The diagram below illustrates the confounding between

This preview shows page 31 - 34 out of 40 pages.

The diagram below illustrates the confounding between exposure to chemicals andstanding up.For 2.140Chemical exposureTimestanding up??MiscarriagesFor 2.141Seriousnessof illnessHospitalsizeLength ofstay2.141.Patients suffering from more serious illnesses are more likely to go to larger hospitals(which may have more or better facilities) for treatment. They are also likely to requiremore time to recuperate afterwards.
Solutions1192.142.Spending more time watching TV means thatlesstime is spent on other activities; thismay suggest lurking variables. For example, perhaps the parents of heavy TV watchers donot spend as much time at home as other parents. Also, heavy TV watchers would typicallynot get as much exercise.2.143.In this case, there may be a causative effect, but in the direction opposite to the onesuggested: People who are overweight are more likely to be on diets and so choose artificialsweeteners over sugar. (Also, heavier people are at a higher risk to develop diabetes; if theydo, they are likely to switch to artificial sweeteners.)2.144. (a)Statements such as this typically mean that the risk of dyingat a given ageis halfas great; that is, given two groups of the same age, where one group walks and the otherdoes not, the walkers are half as likely to die in (say) the next year.(b)Men who chooseto walk might also choose (or have chosen, earlier in life) other habits and behaviors thatreduce mortality.2.145.This is an observational study—students choose their “treatment” (to take or not takethe refresher sessions).2.146. (a)Time plot on the right.(b)The re-gression equation isˆy=11677957.83x.(c)The plot shows a clear negative associ-ation, and the slope of the regression linesays that the rank is decreasing at an averagerate of about 58 per year. Because alowerrank meanshigherpopularity, this meansthat “Atticus” is getting more popular.6006507007508008509009502003200420052006200720082009Rank of “Atticus”Year2.148. (a)The scatterplot shows a positive, curved relationship.(b)The regression explainsaboutr2.=98.3% of the variation in salary. While this indicates that the relationship isstrong, andcloseto linear, we can see from that scatterplot that the actual relationship iscurved.2.149. (a)The residuals are positive at the beginning and end, and negative in the middle.(b)The behavior of the residuals agrees with the curved relationship seen in Figure 2.30.2.150. (a)Both plots show a positive association, but the log-salary plot is linear rather thancurved.(b)While the residuals in Figure 2.31 were positive at the beginning and end, andnegative in the middle, the log-salary residuals in Figure 2.33 show no particular pattern.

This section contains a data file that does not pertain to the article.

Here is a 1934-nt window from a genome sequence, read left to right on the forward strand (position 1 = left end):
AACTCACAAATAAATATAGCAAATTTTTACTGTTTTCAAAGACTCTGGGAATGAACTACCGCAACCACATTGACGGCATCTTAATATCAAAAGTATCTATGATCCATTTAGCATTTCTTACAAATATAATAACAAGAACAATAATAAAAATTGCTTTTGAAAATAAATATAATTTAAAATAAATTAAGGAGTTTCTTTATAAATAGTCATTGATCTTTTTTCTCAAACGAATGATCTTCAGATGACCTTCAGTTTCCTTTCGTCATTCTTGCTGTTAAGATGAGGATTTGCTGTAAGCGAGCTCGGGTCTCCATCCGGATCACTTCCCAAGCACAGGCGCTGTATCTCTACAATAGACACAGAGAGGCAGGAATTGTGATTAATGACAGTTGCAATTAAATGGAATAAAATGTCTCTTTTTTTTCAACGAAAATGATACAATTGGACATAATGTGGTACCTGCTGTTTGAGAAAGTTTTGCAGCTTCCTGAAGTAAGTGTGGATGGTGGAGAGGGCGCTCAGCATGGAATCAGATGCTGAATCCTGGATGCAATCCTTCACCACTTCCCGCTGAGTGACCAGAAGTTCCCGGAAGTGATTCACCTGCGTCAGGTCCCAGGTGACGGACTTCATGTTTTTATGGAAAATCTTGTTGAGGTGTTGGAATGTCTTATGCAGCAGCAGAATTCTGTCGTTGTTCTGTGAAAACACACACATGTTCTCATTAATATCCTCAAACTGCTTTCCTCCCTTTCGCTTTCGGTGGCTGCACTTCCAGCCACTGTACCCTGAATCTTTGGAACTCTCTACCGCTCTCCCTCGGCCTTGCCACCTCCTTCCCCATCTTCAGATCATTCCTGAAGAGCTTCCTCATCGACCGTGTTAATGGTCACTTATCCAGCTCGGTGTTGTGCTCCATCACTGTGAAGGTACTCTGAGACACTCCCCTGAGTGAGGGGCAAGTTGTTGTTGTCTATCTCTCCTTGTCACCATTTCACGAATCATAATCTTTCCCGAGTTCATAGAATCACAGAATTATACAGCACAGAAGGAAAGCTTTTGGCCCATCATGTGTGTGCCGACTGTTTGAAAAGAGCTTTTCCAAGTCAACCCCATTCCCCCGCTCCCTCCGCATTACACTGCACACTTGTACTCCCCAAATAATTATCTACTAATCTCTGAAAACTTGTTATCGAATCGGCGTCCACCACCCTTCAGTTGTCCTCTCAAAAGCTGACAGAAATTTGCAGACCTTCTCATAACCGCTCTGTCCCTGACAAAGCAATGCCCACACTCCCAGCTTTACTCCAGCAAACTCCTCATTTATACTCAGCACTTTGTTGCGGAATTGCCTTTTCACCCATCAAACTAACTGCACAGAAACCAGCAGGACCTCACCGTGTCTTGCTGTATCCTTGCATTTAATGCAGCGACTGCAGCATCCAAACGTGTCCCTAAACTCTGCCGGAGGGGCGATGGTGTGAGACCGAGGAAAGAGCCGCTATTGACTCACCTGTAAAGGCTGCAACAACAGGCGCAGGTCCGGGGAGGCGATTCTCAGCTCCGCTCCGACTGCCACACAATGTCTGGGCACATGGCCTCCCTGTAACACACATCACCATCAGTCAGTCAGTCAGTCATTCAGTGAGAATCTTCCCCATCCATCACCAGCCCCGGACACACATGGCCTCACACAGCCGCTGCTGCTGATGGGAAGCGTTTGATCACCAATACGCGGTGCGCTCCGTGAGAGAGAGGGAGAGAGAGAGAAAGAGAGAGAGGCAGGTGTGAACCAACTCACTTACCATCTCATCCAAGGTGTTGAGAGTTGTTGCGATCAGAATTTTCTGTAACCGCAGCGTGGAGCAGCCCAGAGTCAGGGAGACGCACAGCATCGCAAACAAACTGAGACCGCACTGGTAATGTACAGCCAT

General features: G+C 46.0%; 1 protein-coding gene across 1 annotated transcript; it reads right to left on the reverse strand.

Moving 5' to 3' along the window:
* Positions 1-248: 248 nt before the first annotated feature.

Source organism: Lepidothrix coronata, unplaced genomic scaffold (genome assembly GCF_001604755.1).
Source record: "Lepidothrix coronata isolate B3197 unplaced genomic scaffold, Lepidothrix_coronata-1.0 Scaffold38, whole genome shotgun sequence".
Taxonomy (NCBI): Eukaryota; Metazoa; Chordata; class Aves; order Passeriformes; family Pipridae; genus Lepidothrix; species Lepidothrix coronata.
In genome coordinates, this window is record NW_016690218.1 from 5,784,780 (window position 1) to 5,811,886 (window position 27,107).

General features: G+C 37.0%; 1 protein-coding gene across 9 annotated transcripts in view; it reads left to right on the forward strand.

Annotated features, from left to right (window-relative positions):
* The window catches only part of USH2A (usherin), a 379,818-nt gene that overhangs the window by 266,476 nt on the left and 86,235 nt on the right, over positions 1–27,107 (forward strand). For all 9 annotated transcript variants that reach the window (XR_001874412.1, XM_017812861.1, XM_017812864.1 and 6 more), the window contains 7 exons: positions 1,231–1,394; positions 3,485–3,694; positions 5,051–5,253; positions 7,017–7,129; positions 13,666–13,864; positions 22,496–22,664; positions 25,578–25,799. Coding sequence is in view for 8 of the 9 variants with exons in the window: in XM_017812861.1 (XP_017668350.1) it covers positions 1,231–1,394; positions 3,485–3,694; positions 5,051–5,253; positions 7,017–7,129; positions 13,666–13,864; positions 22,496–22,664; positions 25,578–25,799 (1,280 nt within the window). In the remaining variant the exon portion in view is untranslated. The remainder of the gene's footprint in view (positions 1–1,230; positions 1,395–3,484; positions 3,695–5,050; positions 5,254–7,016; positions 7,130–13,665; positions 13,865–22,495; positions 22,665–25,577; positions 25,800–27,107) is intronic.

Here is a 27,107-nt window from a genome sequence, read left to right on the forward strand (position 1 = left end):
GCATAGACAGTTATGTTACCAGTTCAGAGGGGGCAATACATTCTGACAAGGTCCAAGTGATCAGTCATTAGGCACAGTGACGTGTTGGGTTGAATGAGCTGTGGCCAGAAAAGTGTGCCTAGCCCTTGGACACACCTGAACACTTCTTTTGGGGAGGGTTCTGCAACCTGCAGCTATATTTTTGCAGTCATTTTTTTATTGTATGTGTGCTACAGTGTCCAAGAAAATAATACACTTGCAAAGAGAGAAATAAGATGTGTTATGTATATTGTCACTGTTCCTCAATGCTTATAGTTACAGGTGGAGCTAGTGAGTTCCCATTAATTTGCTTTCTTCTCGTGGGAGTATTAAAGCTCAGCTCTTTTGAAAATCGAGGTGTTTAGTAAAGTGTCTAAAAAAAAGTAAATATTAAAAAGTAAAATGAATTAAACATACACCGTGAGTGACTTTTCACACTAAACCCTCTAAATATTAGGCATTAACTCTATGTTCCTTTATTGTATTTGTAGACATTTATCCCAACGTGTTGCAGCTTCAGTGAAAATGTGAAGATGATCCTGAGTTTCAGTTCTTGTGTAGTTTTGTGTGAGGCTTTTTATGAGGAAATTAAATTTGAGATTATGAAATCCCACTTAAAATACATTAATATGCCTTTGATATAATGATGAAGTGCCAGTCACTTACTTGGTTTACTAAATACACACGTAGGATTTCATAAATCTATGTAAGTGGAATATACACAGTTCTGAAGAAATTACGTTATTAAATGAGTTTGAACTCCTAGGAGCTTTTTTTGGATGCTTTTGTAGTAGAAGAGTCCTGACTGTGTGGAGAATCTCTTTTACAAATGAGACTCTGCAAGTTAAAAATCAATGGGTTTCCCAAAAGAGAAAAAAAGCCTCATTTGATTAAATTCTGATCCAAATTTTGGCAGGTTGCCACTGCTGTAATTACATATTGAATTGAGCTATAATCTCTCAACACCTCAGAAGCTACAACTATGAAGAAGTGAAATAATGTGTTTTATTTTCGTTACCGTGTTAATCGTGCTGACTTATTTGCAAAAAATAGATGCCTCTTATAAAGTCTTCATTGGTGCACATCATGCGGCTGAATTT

120Chapter 2Looking at Data—Relationships2.151. (a)The regression equation for predicting salary from year isˆy=41.253+3.9331x;forx=25, the predicted salary isˆy.=139.58 thousand dollars, or about $139,600.(b)The log-salary regression equation isˆy=3.8675+0.04832x. Withx=25, we haveˆy.=5.0754, so the predicted salary iseˆy.=160.036, or about $160,040.(c)Although both

  • Left Quote Icon

    Student Picture

  • Left Quote Icon

    Student Picture

  • Left Quote Icon

    Student Picture